In 2018, acclaimed filmmaker Paul Schrader highlighted the changing landscape of the film industry, where the decline of serious audiences and the rise of streaming platforms posed significant challenges for art films and character-driven dramas.
Recently, a report from France’s Cour des Comptes raised concerns about the state of European arthouse cinema, particularly French cinema. The report revealed that a third of French films released in 2019 attracted fewer than 20,000 viewers in theaters, and only 2% of French films were profitable during their theatrical run.
This situation could jeopardize the French “cultural exception” system, which provides public subsidies to the country’s film industry. While some argue that the era of influential French cinema is long past, the historical impact of French art films cannot be measured solely by box office figures.
French cinema has left an indelible mark on film history. From the silent era’s epic “Napoléon” by Abel Gance to the groundbreaking techniques of the French New Wave directors in the 1950s and 1960s, it has transformed the visual language of filmmaking, influencing filmmakers across the globe.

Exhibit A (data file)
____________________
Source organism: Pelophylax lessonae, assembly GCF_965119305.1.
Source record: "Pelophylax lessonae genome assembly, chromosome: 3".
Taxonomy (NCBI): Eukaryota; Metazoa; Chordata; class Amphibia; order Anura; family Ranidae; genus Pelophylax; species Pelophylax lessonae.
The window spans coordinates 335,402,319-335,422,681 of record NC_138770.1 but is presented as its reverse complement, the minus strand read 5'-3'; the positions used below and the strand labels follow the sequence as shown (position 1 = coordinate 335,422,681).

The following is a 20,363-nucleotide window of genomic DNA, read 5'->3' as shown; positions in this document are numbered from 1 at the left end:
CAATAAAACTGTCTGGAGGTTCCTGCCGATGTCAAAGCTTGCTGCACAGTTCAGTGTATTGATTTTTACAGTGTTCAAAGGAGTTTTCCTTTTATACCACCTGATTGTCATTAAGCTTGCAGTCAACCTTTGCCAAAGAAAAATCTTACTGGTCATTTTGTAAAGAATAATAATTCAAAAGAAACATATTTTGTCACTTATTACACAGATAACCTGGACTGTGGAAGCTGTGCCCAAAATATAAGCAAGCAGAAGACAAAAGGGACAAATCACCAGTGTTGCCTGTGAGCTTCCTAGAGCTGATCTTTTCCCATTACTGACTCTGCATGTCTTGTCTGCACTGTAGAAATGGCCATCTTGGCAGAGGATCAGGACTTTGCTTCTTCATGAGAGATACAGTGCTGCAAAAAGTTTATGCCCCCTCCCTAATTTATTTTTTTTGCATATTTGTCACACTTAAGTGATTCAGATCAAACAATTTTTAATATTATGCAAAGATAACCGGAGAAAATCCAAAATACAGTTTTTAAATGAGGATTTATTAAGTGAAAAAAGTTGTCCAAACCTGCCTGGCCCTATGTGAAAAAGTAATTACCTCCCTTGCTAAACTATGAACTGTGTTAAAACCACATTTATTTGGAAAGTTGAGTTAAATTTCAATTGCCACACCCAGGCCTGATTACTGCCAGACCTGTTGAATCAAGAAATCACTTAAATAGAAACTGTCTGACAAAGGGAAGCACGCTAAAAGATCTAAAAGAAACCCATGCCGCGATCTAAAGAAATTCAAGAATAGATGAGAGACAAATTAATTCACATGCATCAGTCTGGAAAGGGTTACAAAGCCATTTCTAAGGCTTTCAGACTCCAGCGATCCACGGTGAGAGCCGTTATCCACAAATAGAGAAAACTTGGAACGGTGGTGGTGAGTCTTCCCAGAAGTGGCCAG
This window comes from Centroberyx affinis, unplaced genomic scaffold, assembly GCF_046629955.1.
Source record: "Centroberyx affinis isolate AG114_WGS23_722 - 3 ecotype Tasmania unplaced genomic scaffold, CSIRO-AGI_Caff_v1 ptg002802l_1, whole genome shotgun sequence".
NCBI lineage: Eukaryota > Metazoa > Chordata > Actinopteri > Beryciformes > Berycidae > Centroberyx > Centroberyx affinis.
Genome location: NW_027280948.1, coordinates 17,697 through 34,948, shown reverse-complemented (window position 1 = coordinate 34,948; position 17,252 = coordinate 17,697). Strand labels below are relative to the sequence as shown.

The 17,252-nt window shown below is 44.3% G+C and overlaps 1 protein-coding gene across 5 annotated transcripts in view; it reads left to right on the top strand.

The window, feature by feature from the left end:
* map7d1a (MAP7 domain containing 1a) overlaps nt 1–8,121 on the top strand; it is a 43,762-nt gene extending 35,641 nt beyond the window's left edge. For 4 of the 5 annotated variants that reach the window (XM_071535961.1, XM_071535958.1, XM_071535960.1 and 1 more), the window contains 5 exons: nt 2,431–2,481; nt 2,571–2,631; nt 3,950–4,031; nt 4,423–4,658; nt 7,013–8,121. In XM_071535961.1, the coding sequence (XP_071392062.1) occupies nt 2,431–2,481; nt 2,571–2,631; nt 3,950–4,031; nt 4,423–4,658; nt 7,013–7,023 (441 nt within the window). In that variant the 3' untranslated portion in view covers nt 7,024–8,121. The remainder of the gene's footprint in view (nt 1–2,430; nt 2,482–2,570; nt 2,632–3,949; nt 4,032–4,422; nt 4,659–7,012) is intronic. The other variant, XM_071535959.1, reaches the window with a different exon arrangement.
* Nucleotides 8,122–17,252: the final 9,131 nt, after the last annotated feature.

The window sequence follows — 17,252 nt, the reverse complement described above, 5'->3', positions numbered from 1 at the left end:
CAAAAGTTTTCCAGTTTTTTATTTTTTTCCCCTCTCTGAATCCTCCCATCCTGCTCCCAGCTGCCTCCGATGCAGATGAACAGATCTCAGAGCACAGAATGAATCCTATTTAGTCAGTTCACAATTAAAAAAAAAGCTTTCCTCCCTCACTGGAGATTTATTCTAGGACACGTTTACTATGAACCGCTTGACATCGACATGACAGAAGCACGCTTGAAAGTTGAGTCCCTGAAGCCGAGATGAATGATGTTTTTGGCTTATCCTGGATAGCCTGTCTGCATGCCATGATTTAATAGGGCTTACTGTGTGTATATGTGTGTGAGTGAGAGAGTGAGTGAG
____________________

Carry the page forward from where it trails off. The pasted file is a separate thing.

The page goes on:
While skeptics may question the relevance of French cinema today, notable films in the last decade have tackled taboo subjects rarely explored in Hollywood. These films explore lesbian desire, the resilience of AIDS activism, mechanophilia, and explicit homoerotic sexuality.
However, if France’s cultural support for cinema erodes, the United States serves as a cautionary example. Outside major markets, multiplexes predominantly offer corporate franchise movies, potentially stifling creativity and the excitement of discovering something new. Martin Scorsese aptly described these films as “perfect products manufactured for immediate consumption.”
Over the past few years, character-driven, highbrow films have struggled to recoup their budgets at the box office. Streaming’s convenience during lockdowns has led many viewers to reserve their cinema visits for “event” movies, leaving arthouse films and mid-budget dramas overlooked.
While streaming services have grown in popularity, they often rely on algorithms, hindering artistic expression. Filmmakers may find their creative decisions constrained by data-driven decisions, limiting their ability to produce unique and thought-provoking content.
In a world dominated by capitalism and assembly-line streaming content, European arthouse cinema continues to offer a promise: movies driven by curiosity and artistry, rather than data-driven decisions. This promise ensures that audiences receive the artistic and cinematic experiences they truly deserve.